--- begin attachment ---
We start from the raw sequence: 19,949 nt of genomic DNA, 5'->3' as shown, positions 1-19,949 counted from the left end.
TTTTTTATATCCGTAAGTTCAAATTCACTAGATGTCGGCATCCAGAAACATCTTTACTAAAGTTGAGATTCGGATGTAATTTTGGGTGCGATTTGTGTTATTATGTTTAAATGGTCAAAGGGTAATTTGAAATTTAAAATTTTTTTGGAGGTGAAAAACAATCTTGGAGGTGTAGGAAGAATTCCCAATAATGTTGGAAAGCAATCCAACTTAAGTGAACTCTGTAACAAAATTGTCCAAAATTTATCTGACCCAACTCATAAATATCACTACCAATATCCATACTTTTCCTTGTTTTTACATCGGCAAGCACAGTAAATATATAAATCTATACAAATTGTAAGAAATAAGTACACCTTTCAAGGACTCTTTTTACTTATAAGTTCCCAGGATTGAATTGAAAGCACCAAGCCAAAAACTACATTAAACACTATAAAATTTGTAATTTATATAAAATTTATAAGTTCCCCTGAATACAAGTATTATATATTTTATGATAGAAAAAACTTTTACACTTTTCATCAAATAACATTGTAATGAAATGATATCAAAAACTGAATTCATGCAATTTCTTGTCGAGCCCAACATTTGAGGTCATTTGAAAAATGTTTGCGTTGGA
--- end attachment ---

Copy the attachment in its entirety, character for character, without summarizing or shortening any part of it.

We start from the raw sequence: 19,949 nt of genomic DNA, 5'->3' as shown, positions 1-19,949 counted from the left end.
TTTTTTATATCCGTAAGTTCAAATTCACTAGATGTCGGCATCCAGAAACATCTTTACTAAAGTTGAGATTCGGATGTAATTTTGGGTGCGATTTGTGTTATTATGTTTAAATGGTCAAAGGGTAATTTGAAATTTAAAATTTTTTTGGAGGTGAAAAACAATCTTGGAGGTGTAGGAAGAATTCCCAATAATGTTGGAAAGCAATCCAACTTAAGTGAACTCTGTAACAAAATTGTCCAAAATTTATCTGACCCAACTCATAAATATCACTACCAATATCCATACTTTTCCTTGTTTTTACATCGGCAAGCACAGTAAATATATAAATCTATACAAATTGTAAGAAATAAGTACACCTTTCAAGGACTCTTTTTACTTATAAGTTCCCAGGATTGAATTGAAAGCACCAAGCCAAAAACTACATTAAACACTATAAAATTTGTAATTTATATAAAATTTATAAGTTCCCCTGAATACAAGTATTATATATTTTATGATAGAAAAAACTTTTACACTTTTCATCAAATAACATTGTAATGAAATGATATCAAAAACTGAATTCATGCAATTTCTTGTCGAGCCCAACATTTGAGGTCATTTGAAAAATGTTTGCGTTGGA